ROME, July 10 (UPI) -- Global warming will severely hurt hundreds of millions of people who depend on fishing for their livelihoods, a U.N. agency said in Rome Thursday.
Warming seas are changing the body temperatures of aquatic species used for food, affecting their metabolism, growth rate, reproduction and susceptibility to diseases and toxins, the Food and Agriculture Organization said at the start of a four-day scientific seminar on climate change and marine fisheries.
The Atlantic Ocean in particular is showing signs of warming deep below the surface, the FAO said.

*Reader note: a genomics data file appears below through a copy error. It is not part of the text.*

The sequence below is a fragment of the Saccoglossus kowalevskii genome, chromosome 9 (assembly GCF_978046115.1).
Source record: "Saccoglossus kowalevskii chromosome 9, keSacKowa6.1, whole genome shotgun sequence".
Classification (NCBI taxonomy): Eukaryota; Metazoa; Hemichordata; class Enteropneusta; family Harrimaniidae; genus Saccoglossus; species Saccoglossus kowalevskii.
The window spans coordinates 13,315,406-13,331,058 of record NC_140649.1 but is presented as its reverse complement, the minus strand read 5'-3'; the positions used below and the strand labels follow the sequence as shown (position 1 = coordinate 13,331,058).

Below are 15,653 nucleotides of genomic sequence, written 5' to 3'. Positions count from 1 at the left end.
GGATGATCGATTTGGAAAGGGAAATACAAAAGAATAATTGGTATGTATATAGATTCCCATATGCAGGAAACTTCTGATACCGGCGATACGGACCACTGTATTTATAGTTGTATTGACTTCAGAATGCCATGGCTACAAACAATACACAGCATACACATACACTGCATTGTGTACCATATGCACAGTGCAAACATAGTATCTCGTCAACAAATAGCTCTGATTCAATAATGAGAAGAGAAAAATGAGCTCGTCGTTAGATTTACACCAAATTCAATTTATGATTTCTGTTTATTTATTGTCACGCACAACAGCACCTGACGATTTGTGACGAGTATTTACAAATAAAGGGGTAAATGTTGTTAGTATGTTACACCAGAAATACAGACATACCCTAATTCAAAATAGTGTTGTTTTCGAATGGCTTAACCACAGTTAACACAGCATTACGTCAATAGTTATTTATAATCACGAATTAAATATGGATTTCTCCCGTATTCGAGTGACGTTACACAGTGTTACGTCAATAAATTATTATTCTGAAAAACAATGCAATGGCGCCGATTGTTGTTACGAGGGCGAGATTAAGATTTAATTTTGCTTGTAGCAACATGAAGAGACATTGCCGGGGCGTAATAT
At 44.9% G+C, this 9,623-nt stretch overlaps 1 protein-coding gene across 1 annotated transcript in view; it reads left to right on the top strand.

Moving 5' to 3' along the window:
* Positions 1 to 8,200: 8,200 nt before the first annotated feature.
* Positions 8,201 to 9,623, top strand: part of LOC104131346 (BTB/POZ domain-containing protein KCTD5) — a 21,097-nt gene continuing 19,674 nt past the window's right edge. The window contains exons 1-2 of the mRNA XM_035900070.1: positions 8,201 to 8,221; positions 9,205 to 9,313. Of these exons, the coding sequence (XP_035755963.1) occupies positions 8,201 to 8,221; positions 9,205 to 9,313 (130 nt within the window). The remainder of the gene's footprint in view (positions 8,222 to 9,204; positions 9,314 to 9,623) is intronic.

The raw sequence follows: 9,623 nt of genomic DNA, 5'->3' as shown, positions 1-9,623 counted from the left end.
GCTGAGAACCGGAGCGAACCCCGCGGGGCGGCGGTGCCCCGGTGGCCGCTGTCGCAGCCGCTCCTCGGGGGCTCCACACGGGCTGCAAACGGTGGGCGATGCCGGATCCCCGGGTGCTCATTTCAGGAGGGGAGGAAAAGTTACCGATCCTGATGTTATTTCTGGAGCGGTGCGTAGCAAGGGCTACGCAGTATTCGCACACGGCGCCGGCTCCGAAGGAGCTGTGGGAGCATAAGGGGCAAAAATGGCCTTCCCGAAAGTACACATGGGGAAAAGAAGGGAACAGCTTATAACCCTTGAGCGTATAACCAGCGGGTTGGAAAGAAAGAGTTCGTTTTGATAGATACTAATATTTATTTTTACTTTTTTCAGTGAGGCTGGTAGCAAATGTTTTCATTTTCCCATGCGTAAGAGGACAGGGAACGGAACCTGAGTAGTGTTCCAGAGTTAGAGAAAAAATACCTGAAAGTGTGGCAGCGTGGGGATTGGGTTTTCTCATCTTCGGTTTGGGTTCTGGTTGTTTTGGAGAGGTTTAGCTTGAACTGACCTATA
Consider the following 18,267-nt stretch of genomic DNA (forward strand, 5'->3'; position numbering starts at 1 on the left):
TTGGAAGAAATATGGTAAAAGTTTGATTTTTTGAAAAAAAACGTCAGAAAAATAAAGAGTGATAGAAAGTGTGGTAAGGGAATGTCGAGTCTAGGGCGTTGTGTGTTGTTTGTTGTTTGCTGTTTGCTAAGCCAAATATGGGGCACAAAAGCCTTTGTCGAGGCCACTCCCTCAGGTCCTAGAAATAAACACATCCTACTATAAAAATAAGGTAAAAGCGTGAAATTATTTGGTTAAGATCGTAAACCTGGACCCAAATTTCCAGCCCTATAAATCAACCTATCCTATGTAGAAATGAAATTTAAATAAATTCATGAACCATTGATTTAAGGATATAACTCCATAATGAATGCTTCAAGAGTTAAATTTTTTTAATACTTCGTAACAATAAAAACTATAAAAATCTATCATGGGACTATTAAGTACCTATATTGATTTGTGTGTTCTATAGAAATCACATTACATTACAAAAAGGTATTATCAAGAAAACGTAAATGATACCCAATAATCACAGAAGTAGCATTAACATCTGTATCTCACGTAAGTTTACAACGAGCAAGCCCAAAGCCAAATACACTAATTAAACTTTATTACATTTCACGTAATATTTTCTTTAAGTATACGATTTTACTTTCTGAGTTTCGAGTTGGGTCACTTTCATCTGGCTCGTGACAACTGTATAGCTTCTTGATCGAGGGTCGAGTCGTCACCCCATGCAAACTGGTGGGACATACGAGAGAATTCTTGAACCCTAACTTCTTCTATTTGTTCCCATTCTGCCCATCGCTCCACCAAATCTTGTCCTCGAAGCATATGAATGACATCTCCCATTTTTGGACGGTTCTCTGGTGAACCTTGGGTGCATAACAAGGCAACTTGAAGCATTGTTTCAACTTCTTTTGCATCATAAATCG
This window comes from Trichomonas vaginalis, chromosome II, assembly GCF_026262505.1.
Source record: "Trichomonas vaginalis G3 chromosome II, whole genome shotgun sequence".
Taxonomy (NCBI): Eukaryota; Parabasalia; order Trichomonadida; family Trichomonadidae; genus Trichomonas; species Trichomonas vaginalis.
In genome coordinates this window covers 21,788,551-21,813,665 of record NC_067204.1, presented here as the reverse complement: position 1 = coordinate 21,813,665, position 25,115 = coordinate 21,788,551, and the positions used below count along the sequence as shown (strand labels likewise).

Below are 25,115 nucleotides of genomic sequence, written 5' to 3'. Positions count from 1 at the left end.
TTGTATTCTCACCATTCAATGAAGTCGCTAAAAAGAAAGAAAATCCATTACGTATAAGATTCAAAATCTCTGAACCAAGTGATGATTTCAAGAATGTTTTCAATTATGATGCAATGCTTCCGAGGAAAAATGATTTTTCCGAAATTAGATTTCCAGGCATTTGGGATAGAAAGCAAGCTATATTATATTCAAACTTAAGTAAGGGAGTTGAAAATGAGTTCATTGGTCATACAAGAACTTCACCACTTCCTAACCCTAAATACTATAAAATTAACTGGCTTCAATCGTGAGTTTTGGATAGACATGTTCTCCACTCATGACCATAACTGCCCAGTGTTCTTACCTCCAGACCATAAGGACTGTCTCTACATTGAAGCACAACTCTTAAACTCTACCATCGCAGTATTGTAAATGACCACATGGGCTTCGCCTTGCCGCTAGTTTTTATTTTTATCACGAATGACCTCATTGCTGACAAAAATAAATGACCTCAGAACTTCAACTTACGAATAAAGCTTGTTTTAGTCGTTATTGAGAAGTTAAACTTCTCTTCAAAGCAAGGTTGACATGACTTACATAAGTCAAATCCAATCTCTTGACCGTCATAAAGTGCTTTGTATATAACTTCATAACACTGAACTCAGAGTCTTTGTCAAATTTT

Warmer-water species are also increasingly found closer to the South and North poles, the agency said.
Salinity in near-surface waters in hotter regions has increased and decreased in colder areas because of greater precipitation, melting ice and other processes, the agency said.
In addition, the oceans are becoming more acidic, threatening to harm if not kill coral reefs and calcium-bearing organisms, the FAO said.
High-latitude fishing communities will be most exposed to the devastation of climate change, while fisheries in deltas, coral atolls and ice-dominated coasts will be vulnerable to flooding and coastal erosion because of rising sea levels, the agency said.
Fish is the world's most widely traded food and a key source of export earnings for many developing countries.